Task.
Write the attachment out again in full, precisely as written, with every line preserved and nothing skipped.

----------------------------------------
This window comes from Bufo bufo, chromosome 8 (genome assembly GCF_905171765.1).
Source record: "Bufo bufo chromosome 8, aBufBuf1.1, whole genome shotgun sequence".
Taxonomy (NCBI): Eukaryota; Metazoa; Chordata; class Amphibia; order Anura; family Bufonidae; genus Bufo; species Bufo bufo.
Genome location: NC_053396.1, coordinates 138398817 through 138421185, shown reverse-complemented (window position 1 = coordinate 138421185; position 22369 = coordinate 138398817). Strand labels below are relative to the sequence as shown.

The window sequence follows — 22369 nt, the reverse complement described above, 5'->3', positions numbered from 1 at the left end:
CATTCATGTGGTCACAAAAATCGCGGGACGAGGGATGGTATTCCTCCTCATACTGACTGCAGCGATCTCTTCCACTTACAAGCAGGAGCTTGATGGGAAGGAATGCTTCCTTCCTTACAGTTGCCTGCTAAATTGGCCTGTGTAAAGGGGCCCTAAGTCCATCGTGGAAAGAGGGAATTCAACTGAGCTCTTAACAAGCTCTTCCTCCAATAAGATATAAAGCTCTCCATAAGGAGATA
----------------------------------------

This window comes from Bufo bufo, chromosome 8 (genome assembly GCF_905171765.1).
Source record: "Bufo bufo chromosome 8, aBufBuf1.1, whole genome shotgun sequence".
Taxonomy (NCBI): Eukaryota; Metazoa; Chordata; class Amphibia; order Anura; family Bufonidae; genus Bufo; species Bufo bufo.
Genome location: NC_053396.1, coordinates 138398817 through 138421185, shown reverse-complemented (window position 1 = coordinate 138421185; position 22369 = coordinate 138398817). Strand labels below are relative to the sequence as shown.

The window sequence follows — 22369 nt, the reverse complement described above, 5'->3', positions numbered from 1 at the left end:
CATTCATGTGGTCACAAAAATCGCGGGACGAGGGATGGTATTCCTCCTCATACTGACTGCAGCGATCTCTTCCACTTACAAGCAGGAGCTTGATGGGAAGGAATGCTTCCTTCCTTACAGTTGCCTGCTAAATTGGCCTGTGTAAAGGGGCCCTAAGTCCATCGTGGAAAGAGGGAATTCAACTGAGCTCTTAACAAGCTCTTCCTCCAATAAGATATAAAGCTCTCCATAAGGAGATA